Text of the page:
While we were serving as missionaries in Europe we visited a small little church in Austria. That church was the birthplace of "Silent Night." Here's the story how this most famous of Christmas carols came to be written:
In 1818, a roving band of actors was performing in towns throughout the Austrian Alps. On December 23 they arrived at Oberndorf, a village near Salzburg where they were to re-enact the story of Christ's birth in the small Church of St. Nicholas.
Unfortunately, the St. Nicholas' church organ wasn't working and would not be repaired before Christmas. (Note: some versions of the story point to mice as the problem; others say rust was the culprit) Because the church organ was out of commission, the actors presented their Christmas drama in a private home. That Christmas presentation of the events in the first chapters of Matthew and Luke put assistant pastor Josef Mohr in a meditative mood. Instead of walking straight to his house that night, Mohr took a longer way home. The longer path took him up over a hill overlooking the village.
From that hilltop, Mohr looked down on the peaceful snow-covered village. Reveling in majestic silence of the wintry night, Mohr gazed down at the glowing Christmas-card like scene. His thoughts about the Christmas play he had just seen made him remember a poem he had written a couple of years before. That poem was about the night when angels announced the birth of the long-awaited Messiah to shepherds on a hillside.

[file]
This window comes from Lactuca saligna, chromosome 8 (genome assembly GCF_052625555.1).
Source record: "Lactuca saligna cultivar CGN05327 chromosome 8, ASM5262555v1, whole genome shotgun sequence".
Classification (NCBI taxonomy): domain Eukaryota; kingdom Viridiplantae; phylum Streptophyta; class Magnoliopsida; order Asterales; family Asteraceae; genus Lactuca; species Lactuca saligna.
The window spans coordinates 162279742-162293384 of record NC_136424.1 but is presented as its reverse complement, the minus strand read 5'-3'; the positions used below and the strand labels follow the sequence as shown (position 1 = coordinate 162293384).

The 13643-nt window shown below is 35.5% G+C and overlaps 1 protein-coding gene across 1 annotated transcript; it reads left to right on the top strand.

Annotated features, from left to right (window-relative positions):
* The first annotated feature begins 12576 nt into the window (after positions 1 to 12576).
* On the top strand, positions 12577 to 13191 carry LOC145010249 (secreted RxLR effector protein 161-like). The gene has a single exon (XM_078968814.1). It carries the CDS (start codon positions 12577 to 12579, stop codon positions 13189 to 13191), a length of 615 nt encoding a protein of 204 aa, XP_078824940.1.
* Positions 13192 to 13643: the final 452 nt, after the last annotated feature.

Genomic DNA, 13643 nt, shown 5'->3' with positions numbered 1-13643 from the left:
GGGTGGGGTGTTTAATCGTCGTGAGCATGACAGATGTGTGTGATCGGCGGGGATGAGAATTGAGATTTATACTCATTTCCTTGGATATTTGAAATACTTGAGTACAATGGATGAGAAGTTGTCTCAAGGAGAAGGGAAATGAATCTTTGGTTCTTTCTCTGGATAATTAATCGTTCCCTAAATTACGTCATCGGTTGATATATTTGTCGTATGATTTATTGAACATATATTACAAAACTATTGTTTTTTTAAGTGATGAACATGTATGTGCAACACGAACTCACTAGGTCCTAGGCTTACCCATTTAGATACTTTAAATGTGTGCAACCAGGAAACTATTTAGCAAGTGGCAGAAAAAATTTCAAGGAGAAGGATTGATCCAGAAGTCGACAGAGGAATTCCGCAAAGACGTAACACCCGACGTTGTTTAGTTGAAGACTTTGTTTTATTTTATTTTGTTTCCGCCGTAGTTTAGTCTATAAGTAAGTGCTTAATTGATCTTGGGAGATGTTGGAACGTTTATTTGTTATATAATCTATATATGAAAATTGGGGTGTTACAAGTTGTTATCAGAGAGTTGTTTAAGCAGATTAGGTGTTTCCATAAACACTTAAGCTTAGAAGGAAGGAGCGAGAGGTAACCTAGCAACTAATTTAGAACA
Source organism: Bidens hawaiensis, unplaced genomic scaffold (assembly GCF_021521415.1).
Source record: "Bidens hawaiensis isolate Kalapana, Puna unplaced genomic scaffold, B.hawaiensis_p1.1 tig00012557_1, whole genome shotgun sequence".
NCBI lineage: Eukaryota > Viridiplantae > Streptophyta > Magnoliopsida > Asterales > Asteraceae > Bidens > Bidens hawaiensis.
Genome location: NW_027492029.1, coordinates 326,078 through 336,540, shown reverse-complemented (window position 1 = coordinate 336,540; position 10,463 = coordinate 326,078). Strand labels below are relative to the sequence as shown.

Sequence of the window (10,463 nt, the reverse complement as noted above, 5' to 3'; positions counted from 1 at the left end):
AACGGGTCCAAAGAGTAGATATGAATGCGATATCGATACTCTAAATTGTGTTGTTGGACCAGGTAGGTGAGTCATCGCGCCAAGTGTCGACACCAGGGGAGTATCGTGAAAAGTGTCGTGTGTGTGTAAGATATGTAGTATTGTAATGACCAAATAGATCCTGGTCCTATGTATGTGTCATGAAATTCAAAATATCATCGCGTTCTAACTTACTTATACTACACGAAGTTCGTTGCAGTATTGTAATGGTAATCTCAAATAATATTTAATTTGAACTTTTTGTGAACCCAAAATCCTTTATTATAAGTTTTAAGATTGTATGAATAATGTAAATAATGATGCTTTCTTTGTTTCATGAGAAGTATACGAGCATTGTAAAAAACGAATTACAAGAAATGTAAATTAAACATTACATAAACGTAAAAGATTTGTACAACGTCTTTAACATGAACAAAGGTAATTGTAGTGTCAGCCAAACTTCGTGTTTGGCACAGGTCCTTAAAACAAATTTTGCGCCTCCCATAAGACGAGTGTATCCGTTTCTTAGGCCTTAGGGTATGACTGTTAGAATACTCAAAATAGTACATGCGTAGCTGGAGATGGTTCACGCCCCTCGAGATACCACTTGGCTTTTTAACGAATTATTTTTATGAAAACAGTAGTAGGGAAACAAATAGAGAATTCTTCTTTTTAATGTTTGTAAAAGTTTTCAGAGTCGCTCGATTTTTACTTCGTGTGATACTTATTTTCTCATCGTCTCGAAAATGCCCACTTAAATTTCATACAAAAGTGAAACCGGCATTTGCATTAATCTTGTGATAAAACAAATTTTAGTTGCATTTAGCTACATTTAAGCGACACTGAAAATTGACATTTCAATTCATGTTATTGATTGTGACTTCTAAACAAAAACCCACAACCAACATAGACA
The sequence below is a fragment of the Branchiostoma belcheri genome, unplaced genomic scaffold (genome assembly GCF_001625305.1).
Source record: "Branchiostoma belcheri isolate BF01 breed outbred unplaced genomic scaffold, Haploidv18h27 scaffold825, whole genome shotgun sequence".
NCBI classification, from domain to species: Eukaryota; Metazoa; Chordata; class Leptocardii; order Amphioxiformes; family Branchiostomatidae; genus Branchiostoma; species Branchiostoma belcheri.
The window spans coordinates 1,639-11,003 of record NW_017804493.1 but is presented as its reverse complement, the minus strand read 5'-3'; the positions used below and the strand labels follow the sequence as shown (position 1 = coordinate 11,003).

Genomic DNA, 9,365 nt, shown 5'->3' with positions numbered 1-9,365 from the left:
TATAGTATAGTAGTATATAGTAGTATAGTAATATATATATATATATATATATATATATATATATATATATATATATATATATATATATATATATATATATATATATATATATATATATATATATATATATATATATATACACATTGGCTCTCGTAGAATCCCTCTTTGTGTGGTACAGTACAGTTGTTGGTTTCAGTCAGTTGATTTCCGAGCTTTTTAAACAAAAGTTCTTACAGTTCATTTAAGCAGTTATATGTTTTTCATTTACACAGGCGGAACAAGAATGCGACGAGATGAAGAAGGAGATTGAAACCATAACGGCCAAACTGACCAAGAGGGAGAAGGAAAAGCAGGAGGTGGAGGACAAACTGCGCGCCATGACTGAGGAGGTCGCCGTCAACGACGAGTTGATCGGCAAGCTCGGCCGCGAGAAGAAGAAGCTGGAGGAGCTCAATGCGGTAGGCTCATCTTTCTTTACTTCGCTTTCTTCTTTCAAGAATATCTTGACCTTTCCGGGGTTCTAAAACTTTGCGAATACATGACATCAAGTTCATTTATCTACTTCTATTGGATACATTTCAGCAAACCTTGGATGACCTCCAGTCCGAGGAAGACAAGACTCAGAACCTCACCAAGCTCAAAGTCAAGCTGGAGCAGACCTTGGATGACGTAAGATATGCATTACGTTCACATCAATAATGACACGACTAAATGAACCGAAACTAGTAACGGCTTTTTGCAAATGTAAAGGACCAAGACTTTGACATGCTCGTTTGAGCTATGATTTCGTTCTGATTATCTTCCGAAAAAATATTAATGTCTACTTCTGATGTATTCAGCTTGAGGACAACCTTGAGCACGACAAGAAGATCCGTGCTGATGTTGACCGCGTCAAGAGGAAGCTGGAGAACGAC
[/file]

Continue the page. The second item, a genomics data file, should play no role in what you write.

Mohr decided those words might make a good carol for his congregation the following evening at their Christmas Eve service. The one problem was that he didn't have any music to which that poem could be sung. So, the next day Mohr went to see the church organist, Franz Xaver Gruber. Gruber only had a few hours to come up with a melody which could be sung with a guitar. However, by that evening, Gruber had managed to compose a musical setting for the poem. It no longer mattered to Mohr and Gruber that their church organ was inoperable. They now had a Christmas carol that could be sung without that organ.
The Strasser sisters spread the carol across northern Europe. In 1834, they performed "Silent Night" for King Frederick William IV of Prussia, and he then ordered his cathedral choir to sing it every Christmas eve. Twenty years after "Silent Night" was written, the Rainers brought the song to the United States, singing it (in German) at the Alexander Hamilton Monument located outside New York City's Trinity Church. In 1863, nearly fifty years after being first sung in German, "Silent Night" was translated into English (by either Jane Campbell or John Young). Eight years later, that English version made its way into print in Charles Hutchins' Sunday School Hymnal. Today the words of "Silent Night" are sung in more than 300 different languages around the world.